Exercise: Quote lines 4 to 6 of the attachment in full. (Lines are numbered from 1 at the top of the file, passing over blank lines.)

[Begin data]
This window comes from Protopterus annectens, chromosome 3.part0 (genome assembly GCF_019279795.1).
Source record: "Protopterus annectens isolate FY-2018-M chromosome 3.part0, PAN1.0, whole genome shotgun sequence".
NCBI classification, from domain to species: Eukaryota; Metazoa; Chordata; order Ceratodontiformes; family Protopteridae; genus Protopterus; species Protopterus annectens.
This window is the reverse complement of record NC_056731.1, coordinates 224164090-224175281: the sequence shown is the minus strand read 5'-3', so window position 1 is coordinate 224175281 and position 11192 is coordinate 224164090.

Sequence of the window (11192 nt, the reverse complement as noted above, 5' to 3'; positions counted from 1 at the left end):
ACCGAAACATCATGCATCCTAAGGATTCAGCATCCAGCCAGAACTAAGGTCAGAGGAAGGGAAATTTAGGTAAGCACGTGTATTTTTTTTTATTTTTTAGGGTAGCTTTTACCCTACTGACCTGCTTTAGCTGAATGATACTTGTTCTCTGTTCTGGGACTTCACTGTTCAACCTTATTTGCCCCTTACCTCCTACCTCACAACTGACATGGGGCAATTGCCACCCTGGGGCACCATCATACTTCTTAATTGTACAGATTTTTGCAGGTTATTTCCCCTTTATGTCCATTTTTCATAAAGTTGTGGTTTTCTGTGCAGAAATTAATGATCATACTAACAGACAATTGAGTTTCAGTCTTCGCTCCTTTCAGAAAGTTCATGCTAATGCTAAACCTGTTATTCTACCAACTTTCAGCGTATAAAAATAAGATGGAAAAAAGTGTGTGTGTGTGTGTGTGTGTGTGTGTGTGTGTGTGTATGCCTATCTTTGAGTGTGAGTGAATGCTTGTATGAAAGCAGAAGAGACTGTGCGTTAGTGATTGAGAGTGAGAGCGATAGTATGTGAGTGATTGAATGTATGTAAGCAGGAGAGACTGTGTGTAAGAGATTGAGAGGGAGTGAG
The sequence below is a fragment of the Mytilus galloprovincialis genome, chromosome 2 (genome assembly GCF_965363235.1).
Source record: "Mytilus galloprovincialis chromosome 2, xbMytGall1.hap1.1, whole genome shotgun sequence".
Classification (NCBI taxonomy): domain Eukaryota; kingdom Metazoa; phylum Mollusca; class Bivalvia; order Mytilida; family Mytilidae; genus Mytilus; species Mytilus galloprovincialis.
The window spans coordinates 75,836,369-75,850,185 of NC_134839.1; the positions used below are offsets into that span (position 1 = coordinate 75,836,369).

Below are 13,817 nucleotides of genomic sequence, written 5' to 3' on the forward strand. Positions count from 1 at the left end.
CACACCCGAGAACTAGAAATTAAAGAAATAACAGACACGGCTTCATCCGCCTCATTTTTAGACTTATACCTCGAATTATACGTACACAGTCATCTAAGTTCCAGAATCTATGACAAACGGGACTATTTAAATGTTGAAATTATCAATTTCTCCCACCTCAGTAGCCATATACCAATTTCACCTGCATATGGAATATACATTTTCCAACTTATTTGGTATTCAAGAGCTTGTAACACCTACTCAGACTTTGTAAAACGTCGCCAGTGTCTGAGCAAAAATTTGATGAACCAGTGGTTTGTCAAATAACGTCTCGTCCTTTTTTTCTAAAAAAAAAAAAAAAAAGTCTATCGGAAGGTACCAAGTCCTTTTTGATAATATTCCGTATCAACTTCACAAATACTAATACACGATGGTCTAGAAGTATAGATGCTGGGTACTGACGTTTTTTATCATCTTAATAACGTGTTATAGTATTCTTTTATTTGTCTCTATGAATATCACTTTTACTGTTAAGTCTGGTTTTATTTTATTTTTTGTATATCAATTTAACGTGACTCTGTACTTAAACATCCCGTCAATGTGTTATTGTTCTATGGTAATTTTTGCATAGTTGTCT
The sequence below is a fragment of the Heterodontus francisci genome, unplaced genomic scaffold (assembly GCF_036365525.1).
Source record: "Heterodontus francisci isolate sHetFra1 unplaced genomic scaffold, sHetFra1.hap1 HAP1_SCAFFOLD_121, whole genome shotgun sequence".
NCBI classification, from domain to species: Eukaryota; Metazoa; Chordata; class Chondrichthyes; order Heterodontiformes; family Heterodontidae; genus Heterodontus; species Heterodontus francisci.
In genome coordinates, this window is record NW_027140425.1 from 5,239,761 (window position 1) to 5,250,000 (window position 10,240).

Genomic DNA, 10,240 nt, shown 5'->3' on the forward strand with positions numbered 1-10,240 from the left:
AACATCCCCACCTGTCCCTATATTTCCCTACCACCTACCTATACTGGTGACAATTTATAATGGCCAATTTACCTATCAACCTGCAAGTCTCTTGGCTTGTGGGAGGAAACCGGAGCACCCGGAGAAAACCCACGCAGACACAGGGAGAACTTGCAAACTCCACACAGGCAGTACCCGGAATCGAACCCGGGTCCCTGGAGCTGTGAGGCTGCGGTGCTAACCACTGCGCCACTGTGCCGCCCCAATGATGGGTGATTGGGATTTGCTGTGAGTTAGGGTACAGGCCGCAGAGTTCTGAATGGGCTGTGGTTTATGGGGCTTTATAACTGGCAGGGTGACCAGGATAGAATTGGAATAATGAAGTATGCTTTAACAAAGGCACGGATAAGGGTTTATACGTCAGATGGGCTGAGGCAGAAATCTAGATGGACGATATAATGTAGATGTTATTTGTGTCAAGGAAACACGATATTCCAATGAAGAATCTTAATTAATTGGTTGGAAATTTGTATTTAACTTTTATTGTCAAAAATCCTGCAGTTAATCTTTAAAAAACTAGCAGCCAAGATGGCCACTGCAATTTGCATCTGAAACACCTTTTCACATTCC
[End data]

This window is the reverse complement of record NC_056731.1, coordinates 224164090-224175281: the sequence shown is the minus strand read 5'-3', so window position 1 is coordinate 224175281 and position 11192 is coordinate 224164090.

Sequence of the window (11192 nt, the reverse complement as noted above, 5' to 3'; positions counted from 1 at the left end):
ACCGAAACATCATGCATCCTAAGGATTCAGCATCCAGCCAGAACTAAGGTCAGAGGAAGGGAAATTTAGGTAAGCACGTGTATTTTTTTTTATTTTTTAGGGTAGCTTTTACCCTACTGACCTGCTTTAGCTGAATGATACTTGTTCTCTGTTCTGGGACTTCACTGTTCAACCTTATTTGCCCCTTACCTCCTACCTCACAACTGACATGGGGCAATTGCCACCCTGGGGCACCATCATACTTCTTAATTGTACAGATTTTTGCAGGTTATTTCCCCTTTATGTCCATTTTTCATAAAGTTGTGGTTTTCTGTGCAGAAATTAATGATCATACTAACAGACAATTGAGTTTCAGTCTTCGCTCCTTTCAGAAAGTTCATGCTAATGCTAAACCTGTTATTCTACCAACTTTCAGCGTATAAAAATAAGATGGAAAAAAGTGTGTGTGTGTGTGTGTGTGTGTGTGTGTGTGTGTGTATGCCTATCTTTGAGTGTGAGTGAATGCTTGTATGAAAGCAGAAGAGACTGTGCGTTAGTGATTGAGAGTGAGAGCGATAGTATGTGAGTGATTGAATGTATGTAAGCAGGAGAGACTGTGTGTAAGAGATTGAGAGGGAGTGAG